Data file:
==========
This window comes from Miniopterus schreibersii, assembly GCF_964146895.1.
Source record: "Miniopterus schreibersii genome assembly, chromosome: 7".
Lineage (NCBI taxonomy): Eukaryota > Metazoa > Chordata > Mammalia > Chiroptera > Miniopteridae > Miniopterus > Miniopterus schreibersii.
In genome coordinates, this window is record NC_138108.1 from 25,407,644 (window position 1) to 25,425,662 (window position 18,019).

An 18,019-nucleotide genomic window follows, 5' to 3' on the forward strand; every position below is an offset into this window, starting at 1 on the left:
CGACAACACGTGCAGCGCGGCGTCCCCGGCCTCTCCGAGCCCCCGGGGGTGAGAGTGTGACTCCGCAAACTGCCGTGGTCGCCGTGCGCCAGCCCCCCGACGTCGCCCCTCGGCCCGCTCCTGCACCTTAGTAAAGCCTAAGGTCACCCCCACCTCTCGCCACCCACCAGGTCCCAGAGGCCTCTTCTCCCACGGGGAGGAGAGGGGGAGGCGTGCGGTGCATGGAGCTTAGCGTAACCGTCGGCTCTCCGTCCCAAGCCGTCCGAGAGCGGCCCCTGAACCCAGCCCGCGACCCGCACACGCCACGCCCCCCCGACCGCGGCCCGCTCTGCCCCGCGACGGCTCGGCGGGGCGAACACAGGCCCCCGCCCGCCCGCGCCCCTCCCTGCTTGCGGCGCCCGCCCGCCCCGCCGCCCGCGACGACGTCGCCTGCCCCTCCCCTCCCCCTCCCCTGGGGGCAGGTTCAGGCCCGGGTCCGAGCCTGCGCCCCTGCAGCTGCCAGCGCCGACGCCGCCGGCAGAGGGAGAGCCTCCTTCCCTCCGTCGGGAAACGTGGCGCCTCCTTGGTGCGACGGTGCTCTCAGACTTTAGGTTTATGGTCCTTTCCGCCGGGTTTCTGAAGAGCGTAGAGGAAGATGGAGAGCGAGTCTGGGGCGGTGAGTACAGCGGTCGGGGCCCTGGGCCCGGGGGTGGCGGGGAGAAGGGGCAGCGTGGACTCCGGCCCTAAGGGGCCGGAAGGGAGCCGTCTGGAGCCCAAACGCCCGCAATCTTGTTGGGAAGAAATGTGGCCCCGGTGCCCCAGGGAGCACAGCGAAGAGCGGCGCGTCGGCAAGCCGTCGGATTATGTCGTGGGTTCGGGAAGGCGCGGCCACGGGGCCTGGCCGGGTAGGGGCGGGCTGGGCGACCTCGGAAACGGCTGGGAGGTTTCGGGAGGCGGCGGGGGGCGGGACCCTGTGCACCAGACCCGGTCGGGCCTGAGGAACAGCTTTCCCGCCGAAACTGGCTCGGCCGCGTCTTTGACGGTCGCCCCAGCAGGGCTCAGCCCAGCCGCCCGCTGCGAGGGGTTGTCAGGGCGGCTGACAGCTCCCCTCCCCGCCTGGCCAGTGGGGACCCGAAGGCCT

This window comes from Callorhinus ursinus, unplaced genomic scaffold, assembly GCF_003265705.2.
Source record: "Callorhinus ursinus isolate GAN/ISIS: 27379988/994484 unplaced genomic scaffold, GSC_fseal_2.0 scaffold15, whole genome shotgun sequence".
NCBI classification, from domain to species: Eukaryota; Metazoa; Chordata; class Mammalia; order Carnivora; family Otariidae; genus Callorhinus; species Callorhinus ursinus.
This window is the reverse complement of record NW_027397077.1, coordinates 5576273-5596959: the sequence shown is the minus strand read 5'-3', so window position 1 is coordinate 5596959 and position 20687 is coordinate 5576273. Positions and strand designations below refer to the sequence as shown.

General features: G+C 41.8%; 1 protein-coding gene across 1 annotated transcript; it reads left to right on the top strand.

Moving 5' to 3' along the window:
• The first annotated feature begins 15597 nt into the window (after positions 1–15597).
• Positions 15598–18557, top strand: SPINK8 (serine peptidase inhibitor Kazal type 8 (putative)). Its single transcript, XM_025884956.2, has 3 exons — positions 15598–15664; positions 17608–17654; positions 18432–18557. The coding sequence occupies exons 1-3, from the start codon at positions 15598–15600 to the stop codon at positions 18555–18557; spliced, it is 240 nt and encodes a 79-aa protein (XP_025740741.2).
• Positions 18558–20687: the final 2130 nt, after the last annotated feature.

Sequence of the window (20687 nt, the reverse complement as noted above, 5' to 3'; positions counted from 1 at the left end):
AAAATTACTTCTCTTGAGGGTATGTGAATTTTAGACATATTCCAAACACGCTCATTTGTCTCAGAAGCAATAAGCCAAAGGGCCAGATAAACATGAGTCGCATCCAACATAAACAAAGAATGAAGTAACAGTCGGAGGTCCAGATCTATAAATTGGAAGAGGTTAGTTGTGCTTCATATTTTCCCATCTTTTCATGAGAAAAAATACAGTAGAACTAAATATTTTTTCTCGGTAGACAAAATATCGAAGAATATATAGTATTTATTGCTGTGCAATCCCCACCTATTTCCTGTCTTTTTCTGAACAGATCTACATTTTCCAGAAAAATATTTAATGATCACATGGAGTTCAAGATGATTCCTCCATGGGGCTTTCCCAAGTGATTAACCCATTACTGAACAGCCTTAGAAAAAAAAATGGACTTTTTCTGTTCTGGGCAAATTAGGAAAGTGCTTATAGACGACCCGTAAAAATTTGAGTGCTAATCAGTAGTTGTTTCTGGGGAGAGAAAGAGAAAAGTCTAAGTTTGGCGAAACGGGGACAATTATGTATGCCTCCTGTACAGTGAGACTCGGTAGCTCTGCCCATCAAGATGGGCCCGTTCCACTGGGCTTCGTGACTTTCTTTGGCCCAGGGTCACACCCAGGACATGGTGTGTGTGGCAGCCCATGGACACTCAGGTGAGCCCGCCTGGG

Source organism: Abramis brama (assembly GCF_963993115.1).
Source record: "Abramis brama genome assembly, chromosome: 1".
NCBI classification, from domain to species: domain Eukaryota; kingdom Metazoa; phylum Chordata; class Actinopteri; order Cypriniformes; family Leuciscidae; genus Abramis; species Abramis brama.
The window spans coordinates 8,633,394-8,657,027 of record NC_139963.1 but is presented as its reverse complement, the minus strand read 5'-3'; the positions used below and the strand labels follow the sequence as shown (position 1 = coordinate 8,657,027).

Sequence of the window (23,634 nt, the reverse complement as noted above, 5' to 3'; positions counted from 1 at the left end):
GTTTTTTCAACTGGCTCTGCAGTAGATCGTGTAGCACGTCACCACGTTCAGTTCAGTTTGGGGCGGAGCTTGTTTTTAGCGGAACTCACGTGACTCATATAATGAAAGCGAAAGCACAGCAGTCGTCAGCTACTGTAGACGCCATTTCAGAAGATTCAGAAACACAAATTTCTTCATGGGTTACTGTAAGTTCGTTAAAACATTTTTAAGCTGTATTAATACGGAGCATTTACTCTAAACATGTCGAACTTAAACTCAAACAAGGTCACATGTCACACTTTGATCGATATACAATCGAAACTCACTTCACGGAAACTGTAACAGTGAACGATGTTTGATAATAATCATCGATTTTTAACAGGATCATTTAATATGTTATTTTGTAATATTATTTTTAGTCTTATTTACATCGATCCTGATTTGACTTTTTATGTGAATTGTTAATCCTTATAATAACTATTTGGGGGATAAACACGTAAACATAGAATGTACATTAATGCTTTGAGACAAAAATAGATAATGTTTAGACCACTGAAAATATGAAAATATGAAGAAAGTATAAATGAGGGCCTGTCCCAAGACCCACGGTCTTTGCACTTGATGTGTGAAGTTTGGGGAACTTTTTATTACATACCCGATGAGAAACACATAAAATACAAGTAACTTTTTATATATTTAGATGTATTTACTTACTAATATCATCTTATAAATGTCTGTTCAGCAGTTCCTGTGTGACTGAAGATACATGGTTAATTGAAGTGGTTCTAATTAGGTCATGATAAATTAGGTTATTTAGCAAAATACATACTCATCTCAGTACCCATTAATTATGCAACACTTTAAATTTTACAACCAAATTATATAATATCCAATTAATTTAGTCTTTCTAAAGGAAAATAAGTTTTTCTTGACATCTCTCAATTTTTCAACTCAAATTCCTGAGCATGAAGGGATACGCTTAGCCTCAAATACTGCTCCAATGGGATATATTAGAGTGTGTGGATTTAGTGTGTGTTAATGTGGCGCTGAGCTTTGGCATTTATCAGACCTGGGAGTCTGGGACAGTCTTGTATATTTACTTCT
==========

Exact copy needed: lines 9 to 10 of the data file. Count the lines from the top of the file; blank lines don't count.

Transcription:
NCBI classification, from domain to species: Eukaryota; Metazoa; Chordata; class Mammalia; order Carnivora; family Otariidae; genus Callorhinus; species Callorhinus ursinus.
This window is the reverse complement of record NW_027397077.1, coordinates 5576273-5596959: the sequence shown is the minus strand read 5'-3', so window position 1 is coordinate 5596959 and position 20687 is coordinate 5576273. Positions and strand designations below refer to the sequence as shown.